A Lake Martin Voice reader submitted these questions to me about the Lake Martin real estate market in general. They were so good that I thought we all would benefit from my attempts to answer. Do you disagree? Then reply below and let me hear about it. The RIQ (reader in question) purchased a Lake Martin waterfront home in 2006. Here are my OPINIONS, for what they are worth, I am neither an appraiser nor soothsayer:
1. We arent looking to sell, but gosh, in this environment, is seems like we just bought at the wrong time. What do you think?
I think that 2006 was the peak of the bull market in Lake Martin waterfront property.
2. Will Lake Martin property values ever come back?
I don’t think they have gone anywhere to warrant a “come back.” In other words, I don’t see evidence that prices have dropped, only evidence that they have ended a scorching run of yearly gains. So if by “come back” you mean will prices someday start going up again? Of course. It’s all about supply and demand. In my estimations property values in the period of 2000 – 2006 climbed 30% PER YEAR. No product, not even oil, or bottled water, can sustain that. Since then I think we have had 0% gain for 2 years. Yet, if you average that gain over 8 (2000 – 2008) instead of 6 (2000 – 2006) you still average 22.5% gain per year. I realize you bought in 06, but still you need to know that over the long term (40 years), history has shown us that Lake Martin averages 12 – 15 % per year gain.
3. Do you think our decision on this house will prove to be an œok decision for long term financial objectives?
Don’t mean to sound like a smart Alec, but let me know of another investment that has averaged 12 – 15% per year for the last 40 years. I will start selling it instead of Lake Martin real estate. I am too conservative (and cash poor) of an investor to hop in and out of real estate on the short term. But for the long term, it’s hard to beat. Remember, unlike Tampa or Atlanta or whatever, Lake Martin is not growing geographically. Waterfront footage is fixed. Furthermore, practically every inch of undeveloped (450+ miles) shoreline is owned by either Russell Lands or Alabama Power. It’s not like you have 100 different landowners or developers that potentially flood the market. I believe that Russell Lands is committed to measured growth. The last thing they want to do is flood the market with supply (which is why I think they have pulled back in the last 18 months). Alabama Power isn’t even in the real estate business. About every 5 years they release 15 new lots to lease. On the grand scheme of things, that is not a material amount of supply injection.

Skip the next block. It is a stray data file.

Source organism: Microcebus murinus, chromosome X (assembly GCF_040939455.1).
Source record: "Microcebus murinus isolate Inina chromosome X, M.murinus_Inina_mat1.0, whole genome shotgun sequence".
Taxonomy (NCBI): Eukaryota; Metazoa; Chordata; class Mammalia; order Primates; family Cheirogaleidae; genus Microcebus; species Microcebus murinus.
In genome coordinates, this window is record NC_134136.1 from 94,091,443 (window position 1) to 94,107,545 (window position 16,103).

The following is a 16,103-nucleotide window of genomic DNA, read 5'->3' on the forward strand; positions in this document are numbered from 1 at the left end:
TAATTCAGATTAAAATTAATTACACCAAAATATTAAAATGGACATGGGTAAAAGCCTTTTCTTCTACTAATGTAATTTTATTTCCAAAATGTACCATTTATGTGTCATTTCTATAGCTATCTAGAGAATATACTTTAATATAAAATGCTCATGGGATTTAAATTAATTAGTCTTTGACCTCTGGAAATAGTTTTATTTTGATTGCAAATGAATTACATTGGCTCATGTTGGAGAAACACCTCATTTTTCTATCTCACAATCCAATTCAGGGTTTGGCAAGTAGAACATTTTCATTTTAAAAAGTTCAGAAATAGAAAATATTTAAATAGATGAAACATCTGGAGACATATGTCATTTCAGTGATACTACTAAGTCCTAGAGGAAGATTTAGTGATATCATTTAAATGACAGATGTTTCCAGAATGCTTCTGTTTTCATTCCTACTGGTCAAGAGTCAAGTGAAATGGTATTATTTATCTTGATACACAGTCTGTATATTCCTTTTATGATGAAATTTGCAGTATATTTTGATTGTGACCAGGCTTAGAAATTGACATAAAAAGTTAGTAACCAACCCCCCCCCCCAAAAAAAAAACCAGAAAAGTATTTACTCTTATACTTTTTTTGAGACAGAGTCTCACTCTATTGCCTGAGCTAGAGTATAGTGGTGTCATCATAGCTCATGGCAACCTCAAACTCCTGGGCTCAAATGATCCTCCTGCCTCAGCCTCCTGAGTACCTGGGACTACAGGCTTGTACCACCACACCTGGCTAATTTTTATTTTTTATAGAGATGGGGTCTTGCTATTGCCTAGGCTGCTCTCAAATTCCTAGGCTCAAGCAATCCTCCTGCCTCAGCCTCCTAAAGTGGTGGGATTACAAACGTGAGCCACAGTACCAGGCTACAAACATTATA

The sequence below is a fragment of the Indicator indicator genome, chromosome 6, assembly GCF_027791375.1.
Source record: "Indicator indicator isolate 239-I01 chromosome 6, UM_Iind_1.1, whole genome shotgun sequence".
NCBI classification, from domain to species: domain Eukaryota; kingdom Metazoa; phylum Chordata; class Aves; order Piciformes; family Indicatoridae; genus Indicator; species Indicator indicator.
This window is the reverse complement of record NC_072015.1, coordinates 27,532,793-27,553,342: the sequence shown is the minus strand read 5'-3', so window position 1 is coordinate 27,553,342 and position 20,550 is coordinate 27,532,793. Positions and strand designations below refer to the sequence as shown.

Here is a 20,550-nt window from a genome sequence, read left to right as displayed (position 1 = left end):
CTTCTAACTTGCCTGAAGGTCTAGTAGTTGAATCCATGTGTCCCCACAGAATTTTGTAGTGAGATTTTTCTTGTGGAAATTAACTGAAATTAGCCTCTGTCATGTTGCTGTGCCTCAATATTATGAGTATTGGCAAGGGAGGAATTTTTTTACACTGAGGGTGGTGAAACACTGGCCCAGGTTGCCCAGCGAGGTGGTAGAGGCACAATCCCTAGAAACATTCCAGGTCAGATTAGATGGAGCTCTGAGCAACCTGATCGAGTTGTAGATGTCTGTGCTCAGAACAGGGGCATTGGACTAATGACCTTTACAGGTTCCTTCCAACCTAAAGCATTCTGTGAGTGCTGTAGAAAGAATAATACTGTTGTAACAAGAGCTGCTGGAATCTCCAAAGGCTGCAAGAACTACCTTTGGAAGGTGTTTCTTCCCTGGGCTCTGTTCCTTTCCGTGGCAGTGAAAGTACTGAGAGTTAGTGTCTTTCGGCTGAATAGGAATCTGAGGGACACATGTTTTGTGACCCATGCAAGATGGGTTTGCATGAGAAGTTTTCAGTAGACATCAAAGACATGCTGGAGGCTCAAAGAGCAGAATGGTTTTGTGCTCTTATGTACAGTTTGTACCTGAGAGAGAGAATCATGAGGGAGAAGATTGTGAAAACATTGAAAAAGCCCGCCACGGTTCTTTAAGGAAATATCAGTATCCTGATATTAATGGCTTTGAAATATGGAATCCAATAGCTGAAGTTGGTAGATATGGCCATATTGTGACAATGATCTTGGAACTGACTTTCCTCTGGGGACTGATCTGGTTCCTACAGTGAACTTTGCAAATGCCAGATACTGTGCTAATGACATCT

4. Do you think we could move our Lake Martin house if we had to?
Absolutely. Even though market wide, the Lake Martin market is still lukewarm, I have been blessed to have sold more real estate so far in 08 than all of 07. That’s not bragging because 07 was pretty pitiful. But an interesting point is that about half of the Lake Martin homes that I transacted this year had already been for sale before, some since 06. So did I sprinkle magic dust on their roofs? Did I go to the back yard and bury 6 statues instead of merely 1 statue of St. Whomever, patron saint of the desperate? No. I concentrated on the holy trinity of real estate: pricing, staging, and marketing. In a buyer’s market, things are still selling, it just takes a longer time. In 2005, it might take 20 days. in 2008, it might take 100. But it will sell. Sure, there is a lot of stuff on the market that is sitting for over 200 days. But, I am highly confident your home can be sold if properly priced, staged, and marketed. Will you make money? Who knows. I don’t know what you paid for it nor what you owe on it. But rest assured, if your goal is simply to “move” it, absolutely it can be done.
Does anyone else have an opinion? Help us all out and comment below. If you can’t see the “Leave a Reply” box below, click the “Continue” button then scroll to the bottom.